We probably didn’t need the latest BRC-NielsenIQ price index to tell us that prices in grocery stores are rising sharply.
Wine is no exception – but, as many wines are sourced in dollars or euros, currency problems will probably make that category suffer even more.
Sadly, as average bottle prices rise, the quality of what remains on the budget level bottom shelves declines.
Increasingly, recommendations are indispensable.
These days randomly chosen wine bought on low price alone is almost guaranteed to disappoint.
While wine can never be a “necessity”, a decent bottle of something new (at a modest price) does lift moods appreciably in tricky times.
My Monday posts pinpoint single figure bottles that meet that need because they do, indeed, punch above their price point.
These Thursday ones perform the same task at slightly higher prices where value, reliability and sound quality remain important requirements.
I hope that today’s recommendations will tick all those boxes for you.
As is normal here, pictures and hyperlinks are provided where possible to guide you straight to the right wine on shelf or web page.
Although New Zealand sauvignon blanc retains a massive following, never underestimate those delightful but usually more restrained versions from the grape’s original homeland (France).
This one, from the Middle Loire, is less “shouty” than Marlborough equivalents but also less minerally (and pricey) than many Sancerres.
Textured, with a herbal bouquet, it delivers gooseberry, apple and peach flavours supported by firm grapefruit acidity, other citrus elements and attractive hints of lavender.
2016 Senorio de la Eralta Rioja Gran Reserva (from £13.95 at Wickham Wine and 13.5%)
Gran Reserva is at the top level of the Rioja wine hierarchy that starts with “Generic” versions before reaching, first, Crianza and, then, Reserva.
As this website about that ladder shows , Gran Reservas will have been matured for 60 months in total with at least two of those years in oak and at least two more in bottle.
Unusually, though, this example leads with savoury (rather than fruit) elements that only slowly give way to the wine’s evolving blackberry and prune flavours and the bold acidity that supports them.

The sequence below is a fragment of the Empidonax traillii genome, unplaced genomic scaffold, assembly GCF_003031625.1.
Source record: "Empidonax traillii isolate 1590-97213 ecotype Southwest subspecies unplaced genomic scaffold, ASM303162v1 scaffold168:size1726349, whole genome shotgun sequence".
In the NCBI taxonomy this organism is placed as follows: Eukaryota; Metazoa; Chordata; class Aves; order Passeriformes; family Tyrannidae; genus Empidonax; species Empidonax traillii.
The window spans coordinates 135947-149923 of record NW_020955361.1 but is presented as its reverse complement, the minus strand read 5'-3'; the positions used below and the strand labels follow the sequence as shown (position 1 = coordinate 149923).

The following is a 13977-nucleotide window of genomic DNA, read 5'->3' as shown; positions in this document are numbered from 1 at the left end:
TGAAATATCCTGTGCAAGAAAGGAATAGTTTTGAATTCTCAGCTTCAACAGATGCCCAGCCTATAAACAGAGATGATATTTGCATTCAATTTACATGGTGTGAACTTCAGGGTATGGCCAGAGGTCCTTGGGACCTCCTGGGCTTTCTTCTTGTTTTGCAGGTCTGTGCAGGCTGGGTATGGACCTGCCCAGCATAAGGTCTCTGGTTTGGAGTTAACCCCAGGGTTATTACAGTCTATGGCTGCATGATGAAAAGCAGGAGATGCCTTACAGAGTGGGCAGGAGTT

Those savoury components include herb, cedar and slate influences that combine with clove and chocolate touches within a smooth and slightly earthy texture.
Great value wine at this price.
The Co-op and Waitrose offers I mentioned last week are continuing.
They are joined by fresh set of deals for Tesco Clubcard holders that are scheduled to run until 17 October.
Unusually, though, these are divided into two parts with about 100 branded wines discounted from 27 September joined by 80 from the Finest range from yesterday.
However, the long running Morrisons promotions seem to have come to an end or are about to do so and the current Sainsbury’s deals will do the same early next week.
Star Buy from Promotions
2019 La Grange St Martin Cȏtes du Rhȏne (£7 – instead of £8 until 18 October – at the Co-op and 14.5%).
Rich and especially velvety, the wine is centred on blackberry and black cherry flavours.
Those components are supported by modest tannin and gentle acidity with suggestions of chocolate and cinnamon to provide an underlying sense of sweetness.
Sound quality Rhȏne at a great price.
Talent Scout Report
Talent Scout Keith encountered a red wine he had not met before and here is what he reports:
“I was on holiday in Puglia in the south of Italy recently and came across a superb red wine that really impressed.
My wife and I were eating out and she had clearly had enough of my usual choice between primitivo and negroamaro.
In desperation my eyes alighted on bottles on the wine list made from 100% susumaniello – which, to be fair, was a newcomer to me.
That turned out to be an excellent alternative to primitivo or negroamaro, both of which are saturating the U.K. market.
Essentially blackberry and cherry, tobacco, chocolate and spices and perfect for accompanying straightforward Italian pastas and cold cuts.”
That ringing endorsement inspired me to track some down and, from the example I tried, Keith has called it right.
Light in texture but with an inviting floral nose, 2020 Susumaniello Imprint A Mano (£16.99 at Valvona & Crolla and 14%) features vivid cherry, red currant and raspberry flavours.
Those fruit elements are coupled with bold orange peel acidity (but limited tannin) and hints of milk chocolate, clove and star anise.
As well as the excellent V&C wine merchants in Scotland, I believe that the Latitude Wine & Liquor Merchant in Leeds also stock it.
Plenty of vacancies folks for other Talent Scouts, so feel free to email me – brian@MidWeekWines.co.uk – with suggestions. Be as brief as you like.
Meanwhile, do call in again on Monday when the spotlight falls – as ever – on Top Tips that offer especially good value at a store near you.
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